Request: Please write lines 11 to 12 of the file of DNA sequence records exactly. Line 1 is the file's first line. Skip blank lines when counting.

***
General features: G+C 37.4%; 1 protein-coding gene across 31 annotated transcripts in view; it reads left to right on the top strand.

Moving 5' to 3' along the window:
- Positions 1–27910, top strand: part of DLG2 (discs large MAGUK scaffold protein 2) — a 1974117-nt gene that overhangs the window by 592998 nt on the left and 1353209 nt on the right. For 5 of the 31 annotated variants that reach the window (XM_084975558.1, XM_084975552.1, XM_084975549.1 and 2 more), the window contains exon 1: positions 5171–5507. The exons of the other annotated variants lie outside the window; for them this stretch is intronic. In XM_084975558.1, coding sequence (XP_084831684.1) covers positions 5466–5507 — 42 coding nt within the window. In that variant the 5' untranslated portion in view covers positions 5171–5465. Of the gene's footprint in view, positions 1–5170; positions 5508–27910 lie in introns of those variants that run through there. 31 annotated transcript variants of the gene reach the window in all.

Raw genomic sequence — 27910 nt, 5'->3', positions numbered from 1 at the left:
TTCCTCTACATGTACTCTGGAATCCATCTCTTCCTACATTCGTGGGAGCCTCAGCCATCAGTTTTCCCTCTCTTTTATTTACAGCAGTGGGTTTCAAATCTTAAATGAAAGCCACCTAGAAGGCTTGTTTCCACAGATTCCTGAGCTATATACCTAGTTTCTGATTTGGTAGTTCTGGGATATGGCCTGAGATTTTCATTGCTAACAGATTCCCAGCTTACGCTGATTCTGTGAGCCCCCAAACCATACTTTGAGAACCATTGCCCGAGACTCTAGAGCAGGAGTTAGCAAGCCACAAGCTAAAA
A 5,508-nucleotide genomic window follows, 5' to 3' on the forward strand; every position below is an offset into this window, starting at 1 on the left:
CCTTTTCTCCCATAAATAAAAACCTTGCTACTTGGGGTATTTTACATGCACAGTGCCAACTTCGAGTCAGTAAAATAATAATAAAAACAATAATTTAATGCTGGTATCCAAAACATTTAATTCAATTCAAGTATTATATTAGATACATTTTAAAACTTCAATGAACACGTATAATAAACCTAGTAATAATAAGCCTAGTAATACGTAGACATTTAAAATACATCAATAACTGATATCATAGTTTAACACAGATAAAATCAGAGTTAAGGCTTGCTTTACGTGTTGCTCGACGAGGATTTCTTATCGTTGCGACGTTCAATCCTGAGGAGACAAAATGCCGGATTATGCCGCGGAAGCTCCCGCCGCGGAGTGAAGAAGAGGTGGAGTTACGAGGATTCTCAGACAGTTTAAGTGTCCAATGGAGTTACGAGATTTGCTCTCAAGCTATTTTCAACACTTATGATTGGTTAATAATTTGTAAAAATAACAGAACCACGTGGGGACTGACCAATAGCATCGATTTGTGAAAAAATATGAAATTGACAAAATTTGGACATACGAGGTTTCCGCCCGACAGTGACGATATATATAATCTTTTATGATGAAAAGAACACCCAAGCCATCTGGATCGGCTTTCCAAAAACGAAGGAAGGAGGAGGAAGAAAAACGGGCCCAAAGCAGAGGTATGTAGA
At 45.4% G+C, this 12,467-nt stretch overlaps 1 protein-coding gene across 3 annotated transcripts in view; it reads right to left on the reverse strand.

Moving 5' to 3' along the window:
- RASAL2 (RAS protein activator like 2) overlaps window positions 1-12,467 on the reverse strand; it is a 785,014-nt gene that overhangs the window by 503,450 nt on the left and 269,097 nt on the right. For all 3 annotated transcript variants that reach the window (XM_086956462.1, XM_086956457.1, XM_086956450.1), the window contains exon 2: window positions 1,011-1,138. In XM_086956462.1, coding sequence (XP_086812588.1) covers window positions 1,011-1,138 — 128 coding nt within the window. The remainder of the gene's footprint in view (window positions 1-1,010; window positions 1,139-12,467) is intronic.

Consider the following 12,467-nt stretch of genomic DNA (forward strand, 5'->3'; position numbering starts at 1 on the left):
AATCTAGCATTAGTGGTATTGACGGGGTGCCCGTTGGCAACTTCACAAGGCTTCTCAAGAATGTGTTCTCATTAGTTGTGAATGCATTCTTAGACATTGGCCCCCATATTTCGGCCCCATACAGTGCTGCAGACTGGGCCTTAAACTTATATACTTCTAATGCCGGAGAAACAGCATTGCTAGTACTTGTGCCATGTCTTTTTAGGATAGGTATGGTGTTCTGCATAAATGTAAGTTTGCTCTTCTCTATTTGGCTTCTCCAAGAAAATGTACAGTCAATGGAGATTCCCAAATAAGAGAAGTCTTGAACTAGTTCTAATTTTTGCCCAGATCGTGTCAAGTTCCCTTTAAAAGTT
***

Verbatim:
Consider the following 12,467-nt stretch of genomic DNA (forward strand, 5'->3'; position numbering starts at 1 on the left):
AATCTAGCATTAGTGGTATTGACGGGGTGCCCGTTGGCAACTTCACAAGGCTTCTCAAGAATGTGTTCTCATTAGTTGTGAATGCATTCTTAGACATTGGCCCCCATATTTCGGCCCCATACAGTGCTGCAGACTGGGCCTTAAACTTATATACTTCTAATGCCGGAGAAACAGCATTGCTAGTACTTGTGCCATGTCTTTTTAGGATAGGTATGGTGTTCTGCATAAATGTAAGTTTGCTCTTCTCTATTTGGCTTCTCCAAGAAAATGTACAGTCAATGGAGATTCCCAAATAAGAGAAGTCTTGAACTAGTTCTAATTTTTGCCCAGATCGTGTCAAGTTCCCTTTAAAAGTT